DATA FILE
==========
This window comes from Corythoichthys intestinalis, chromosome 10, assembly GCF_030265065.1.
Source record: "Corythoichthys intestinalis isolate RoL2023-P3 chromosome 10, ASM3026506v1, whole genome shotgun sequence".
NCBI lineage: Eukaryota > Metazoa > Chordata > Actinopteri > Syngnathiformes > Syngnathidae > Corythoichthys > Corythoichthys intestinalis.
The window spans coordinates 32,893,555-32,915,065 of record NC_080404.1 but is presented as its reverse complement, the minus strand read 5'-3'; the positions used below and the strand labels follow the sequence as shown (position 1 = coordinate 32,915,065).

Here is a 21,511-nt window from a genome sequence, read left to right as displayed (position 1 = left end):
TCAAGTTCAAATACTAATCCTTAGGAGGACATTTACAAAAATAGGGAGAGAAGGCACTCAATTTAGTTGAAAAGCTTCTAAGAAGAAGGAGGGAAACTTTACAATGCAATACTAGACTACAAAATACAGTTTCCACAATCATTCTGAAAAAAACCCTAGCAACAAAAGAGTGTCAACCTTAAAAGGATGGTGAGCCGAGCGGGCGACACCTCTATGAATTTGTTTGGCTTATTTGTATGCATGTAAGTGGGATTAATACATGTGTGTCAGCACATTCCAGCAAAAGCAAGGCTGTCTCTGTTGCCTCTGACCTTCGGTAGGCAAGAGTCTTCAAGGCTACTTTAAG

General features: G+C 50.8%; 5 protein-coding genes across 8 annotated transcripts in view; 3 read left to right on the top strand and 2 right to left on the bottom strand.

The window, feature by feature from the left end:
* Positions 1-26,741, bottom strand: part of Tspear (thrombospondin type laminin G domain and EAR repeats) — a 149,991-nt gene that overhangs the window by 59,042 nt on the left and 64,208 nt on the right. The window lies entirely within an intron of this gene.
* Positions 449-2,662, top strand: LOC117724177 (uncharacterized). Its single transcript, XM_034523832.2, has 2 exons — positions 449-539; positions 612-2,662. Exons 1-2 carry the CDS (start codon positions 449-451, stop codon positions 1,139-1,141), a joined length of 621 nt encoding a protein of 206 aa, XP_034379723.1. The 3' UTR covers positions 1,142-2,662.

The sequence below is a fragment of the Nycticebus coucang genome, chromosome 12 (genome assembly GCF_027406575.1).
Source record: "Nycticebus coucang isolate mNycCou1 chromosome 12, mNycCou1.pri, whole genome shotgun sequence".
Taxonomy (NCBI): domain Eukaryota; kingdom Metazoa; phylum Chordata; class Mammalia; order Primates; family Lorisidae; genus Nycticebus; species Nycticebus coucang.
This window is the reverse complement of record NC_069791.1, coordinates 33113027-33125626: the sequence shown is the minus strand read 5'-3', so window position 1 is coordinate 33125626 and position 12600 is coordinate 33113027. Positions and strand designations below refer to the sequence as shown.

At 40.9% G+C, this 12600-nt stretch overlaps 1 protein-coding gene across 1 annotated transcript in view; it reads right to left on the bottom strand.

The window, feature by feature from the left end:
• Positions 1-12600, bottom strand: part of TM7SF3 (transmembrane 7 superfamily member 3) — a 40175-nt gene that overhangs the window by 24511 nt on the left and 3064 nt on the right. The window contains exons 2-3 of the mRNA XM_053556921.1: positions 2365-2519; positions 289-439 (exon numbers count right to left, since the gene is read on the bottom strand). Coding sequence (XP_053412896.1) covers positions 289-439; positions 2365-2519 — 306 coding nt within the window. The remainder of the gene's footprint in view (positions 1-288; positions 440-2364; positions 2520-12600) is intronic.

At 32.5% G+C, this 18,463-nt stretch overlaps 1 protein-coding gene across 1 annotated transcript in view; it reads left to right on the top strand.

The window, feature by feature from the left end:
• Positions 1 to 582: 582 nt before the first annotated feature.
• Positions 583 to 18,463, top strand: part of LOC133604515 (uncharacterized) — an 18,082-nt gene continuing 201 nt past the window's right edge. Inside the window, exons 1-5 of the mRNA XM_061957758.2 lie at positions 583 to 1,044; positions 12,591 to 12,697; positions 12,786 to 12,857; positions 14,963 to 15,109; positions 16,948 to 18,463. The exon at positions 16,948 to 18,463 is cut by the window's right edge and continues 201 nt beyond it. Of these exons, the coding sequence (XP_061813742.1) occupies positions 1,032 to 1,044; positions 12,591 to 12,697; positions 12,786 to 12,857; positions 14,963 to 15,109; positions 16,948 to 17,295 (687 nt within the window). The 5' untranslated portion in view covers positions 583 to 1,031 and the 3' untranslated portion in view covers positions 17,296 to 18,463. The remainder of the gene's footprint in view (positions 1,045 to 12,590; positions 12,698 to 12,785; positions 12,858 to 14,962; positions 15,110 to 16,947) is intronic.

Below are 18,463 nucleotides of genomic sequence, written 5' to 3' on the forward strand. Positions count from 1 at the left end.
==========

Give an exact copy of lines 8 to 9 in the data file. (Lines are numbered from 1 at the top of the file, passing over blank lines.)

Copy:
The window, feature by feature from the left end:
* Positions 1-26,741, bottom strand: part of Tspear (thrombospondin type laminin G domain and EAR repeats) — a 149,991-nt gene that overhangs the window by 59,042 nt on the left and 64,208 nt on the right. The window lies entirely within an intron of this gene.